In Designated Survivor the Republic is under attack from a powerful secret conspiracy whose first strike destroyed the senior levels of all three branches. So the President assigns a single FBI agent to the investigation, who recruits a Scooby Do gang to help — consisting of a computer expert and a disgraced FBI agent. Perhaps the NSA, FBI, and the dozens of other Federal law enforcement agencies were busy.
This makes sense to fearful Americans who see themselves at risk in a dangerous world, defended by an incompetent government — the story told to us daily by click-hungry journalists and rabble-rousing politicians. It is an entirely false picture of the nation, but too deeply entrenched in people’s minds for remedy.
Spoiler (to anyone who has not watch US network TV for 20 years)
The white hats are mostly women and people of color, led by (ratings!) a strong white male lead. The bad guys are right wing extremists, mostly white and mostly male. Led by a white male from the military and corporate realms. Anyone who did not correctly predict this — seeing through the feints in the first few episodes — needs some self-examination.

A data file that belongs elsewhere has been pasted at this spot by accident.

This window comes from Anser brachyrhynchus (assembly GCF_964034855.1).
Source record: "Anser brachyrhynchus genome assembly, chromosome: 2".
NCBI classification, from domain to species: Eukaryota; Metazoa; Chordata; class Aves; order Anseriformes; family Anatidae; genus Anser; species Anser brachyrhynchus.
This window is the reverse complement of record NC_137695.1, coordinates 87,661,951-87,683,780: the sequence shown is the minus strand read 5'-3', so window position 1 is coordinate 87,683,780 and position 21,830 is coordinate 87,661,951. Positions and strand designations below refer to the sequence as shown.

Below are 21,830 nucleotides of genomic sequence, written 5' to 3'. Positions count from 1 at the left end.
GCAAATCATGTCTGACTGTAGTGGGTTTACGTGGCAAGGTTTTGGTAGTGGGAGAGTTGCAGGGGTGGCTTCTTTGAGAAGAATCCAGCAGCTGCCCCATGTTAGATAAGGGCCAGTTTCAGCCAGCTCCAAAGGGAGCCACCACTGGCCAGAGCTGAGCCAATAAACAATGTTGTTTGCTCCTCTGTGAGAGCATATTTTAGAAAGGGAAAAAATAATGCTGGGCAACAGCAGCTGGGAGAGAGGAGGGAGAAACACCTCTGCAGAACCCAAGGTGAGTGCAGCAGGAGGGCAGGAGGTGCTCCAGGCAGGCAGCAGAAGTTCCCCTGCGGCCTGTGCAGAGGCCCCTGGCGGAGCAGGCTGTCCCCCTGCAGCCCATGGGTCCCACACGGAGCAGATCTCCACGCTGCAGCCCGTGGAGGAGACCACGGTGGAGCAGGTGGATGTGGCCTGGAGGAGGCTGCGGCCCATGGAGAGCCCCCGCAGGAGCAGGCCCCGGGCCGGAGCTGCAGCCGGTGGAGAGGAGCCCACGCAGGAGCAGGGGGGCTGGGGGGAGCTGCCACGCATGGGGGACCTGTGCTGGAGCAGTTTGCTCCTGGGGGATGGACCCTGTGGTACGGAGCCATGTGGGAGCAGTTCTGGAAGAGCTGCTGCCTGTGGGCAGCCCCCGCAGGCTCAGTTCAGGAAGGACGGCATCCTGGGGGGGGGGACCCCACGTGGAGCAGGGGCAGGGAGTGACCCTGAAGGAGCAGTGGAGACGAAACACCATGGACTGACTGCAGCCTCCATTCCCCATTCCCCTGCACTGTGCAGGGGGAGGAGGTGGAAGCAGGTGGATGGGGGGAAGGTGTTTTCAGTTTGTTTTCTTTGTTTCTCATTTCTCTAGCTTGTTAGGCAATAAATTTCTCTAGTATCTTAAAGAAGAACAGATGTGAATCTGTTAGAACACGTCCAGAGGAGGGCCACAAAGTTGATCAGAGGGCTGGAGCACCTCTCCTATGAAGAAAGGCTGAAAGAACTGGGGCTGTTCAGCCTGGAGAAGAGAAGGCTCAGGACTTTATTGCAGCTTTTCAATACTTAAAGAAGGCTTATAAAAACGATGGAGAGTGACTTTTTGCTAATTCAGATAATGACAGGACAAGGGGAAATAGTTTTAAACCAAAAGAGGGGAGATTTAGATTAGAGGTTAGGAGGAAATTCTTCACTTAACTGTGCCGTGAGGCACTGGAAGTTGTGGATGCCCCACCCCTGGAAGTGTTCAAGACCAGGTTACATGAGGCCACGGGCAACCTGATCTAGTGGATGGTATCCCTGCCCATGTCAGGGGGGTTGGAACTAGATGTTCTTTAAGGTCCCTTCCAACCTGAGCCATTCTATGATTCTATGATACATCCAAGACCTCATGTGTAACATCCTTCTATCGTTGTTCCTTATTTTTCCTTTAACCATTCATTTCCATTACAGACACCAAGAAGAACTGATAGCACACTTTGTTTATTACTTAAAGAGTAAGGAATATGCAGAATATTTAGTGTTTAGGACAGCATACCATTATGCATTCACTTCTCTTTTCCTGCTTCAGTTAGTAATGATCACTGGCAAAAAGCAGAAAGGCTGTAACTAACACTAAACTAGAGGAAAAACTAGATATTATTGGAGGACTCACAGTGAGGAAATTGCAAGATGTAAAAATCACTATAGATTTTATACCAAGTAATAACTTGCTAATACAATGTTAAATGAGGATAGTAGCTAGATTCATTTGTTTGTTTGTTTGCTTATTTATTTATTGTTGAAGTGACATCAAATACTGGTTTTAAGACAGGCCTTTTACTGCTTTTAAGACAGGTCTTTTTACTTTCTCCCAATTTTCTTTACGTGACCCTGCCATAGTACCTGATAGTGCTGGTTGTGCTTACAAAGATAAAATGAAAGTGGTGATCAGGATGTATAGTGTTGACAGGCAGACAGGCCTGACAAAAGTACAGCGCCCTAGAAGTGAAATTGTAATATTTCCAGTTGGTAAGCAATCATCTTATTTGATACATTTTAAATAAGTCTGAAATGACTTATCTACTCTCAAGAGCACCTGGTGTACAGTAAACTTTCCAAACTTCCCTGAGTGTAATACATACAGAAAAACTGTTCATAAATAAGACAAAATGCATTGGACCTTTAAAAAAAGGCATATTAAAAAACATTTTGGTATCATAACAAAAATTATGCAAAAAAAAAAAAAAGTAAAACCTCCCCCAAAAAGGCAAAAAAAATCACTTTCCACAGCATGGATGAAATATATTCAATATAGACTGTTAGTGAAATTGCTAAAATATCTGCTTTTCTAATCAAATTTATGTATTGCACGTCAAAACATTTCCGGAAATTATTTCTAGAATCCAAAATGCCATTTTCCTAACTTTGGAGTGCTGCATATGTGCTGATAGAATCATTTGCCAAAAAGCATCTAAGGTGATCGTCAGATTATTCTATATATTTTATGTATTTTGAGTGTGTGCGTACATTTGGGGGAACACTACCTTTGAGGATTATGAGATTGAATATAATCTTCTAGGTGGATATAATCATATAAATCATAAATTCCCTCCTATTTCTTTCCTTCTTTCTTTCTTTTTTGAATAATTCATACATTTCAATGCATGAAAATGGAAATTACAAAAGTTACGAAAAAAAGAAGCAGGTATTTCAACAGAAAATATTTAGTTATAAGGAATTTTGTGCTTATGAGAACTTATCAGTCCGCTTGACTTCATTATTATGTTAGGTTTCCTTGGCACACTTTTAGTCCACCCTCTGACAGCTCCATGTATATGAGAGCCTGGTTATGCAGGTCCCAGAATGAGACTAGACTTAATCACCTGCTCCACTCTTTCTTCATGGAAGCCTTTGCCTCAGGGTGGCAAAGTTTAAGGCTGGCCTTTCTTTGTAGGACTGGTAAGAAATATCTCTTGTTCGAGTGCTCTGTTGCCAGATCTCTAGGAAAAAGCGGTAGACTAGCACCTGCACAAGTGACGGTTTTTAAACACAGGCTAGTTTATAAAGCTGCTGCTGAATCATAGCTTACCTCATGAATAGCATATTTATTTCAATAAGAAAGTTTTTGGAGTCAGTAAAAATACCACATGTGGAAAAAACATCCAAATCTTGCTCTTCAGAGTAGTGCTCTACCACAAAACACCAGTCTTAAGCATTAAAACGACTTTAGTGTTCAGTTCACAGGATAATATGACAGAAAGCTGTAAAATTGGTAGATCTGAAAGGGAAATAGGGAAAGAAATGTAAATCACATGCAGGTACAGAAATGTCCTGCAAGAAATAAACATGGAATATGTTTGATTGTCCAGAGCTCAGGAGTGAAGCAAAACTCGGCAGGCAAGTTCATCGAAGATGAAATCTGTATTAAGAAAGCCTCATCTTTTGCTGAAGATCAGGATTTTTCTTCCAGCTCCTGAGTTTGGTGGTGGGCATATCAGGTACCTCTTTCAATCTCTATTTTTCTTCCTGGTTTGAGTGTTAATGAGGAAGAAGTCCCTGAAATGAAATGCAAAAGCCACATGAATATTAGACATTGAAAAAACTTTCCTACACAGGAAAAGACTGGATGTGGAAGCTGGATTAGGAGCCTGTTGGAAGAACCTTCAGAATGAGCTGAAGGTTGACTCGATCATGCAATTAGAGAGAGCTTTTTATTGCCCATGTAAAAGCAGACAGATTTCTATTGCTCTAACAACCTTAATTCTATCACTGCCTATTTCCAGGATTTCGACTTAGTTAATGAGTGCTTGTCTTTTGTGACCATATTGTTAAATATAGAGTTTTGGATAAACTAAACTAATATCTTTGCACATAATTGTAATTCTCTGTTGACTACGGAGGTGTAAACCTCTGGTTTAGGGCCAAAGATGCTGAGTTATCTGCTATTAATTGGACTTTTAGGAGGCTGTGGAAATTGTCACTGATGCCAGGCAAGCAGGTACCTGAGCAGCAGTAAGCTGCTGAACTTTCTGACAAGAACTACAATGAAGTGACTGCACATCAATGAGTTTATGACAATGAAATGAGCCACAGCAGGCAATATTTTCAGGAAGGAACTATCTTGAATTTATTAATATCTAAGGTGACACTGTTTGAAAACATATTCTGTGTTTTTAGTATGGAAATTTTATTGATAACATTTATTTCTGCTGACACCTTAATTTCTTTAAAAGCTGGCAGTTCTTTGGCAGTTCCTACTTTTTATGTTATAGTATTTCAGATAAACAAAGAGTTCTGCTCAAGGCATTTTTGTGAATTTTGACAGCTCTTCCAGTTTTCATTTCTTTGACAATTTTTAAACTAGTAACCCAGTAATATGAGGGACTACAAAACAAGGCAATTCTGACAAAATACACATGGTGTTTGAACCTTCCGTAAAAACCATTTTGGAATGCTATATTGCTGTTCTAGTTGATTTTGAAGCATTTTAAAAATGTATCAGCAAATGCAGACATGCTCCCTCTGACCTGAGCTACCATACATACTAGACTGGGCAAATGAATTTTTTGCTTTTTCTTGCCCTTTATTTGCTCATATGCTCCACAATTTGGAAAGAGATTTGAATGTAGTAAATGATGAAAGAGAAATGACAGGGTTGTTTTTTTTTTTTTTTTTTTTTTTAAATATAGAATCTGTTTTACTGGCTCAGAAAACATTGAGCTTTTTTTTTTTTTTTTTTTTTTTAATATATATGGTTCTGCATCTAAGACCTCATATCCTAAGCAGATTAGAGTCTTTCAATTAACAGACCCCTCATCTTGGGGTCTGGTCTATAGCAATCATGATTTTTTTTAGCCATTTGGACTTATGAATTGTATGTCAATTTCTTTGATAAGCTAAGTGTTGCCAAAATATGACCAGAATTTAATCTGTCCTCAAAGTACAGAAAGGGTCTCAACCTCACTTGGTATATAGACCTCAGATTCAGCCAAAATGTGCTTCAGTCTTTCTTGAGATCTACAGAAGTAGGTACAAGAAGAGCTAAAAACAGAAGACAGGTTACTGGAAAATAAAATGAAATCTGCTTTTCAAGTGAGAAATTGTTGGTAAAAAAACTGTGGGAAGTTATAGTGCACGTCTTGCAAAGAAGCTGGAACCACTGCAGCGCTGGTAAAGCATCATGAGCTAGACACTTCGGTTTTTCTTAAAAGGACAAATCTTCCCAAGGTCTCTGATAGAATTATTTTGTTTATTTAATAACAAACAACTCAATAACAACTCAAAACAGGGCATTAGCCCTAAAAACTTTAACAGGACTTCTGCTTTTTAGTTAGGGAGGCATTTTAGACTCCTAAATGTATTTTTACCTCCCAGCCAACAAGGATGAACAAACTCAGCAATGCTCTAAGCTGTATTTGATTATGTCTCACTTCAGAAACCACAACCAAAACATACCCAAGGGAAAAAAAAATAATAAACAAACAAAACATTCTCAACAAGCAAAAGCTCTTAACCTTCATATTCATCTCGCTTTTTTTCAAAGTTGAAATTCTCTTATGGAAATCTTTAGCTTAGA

We are trapped by our own memes, in a house of mirrors that we created. Entertainment media write powerful stories that appeal to our fears and beliefs (however bogus) that magnify them. Activists and politicians, left and right, hype these fears, using the media to magnify their voices. Our fears raw and intense, become fodder for the entertainment media to play upon them again.
Along the way we lose sight of reality, clutching just our fears and political biases. This is mirrored in our fiction, which becomes ungrounded. Star Wars (the original one) is space opera — but Designated Survivor makes it look like Shakespeare’s Henry V.
The result are weak Americans, easily manipulated, incapable of self-organization, unable to stand together against the dangers, foreign and domestic, that threaten America. More than a turn to Left or Right, we need a reality-based community. People committed to truth, however harsh or disturbing. It is the first step to a better America. For more about this and other steps see Reforming America: steps to new politics. The process can begin with you.
For More Information
You can buy or rent copies of Designated Survivor’s episodes.
- The secret, simple tool that persuades Americans. That molds our opinions.
- We cannot agree on simple facts and so cannot reform America.
- American politics is a fun parade of lies, for which we pay dearly.
- Our minds are addled, the result of skillful and expensive propaganda.
- We live in an age of ignorance, but can decide to fix this – today.
- Remembering is the first step to learning. Living in the now is ignorance.
- Swear allegiance to the truth as a step to reforming America.
- A new year’s gift: two tools to help discover truth in the news.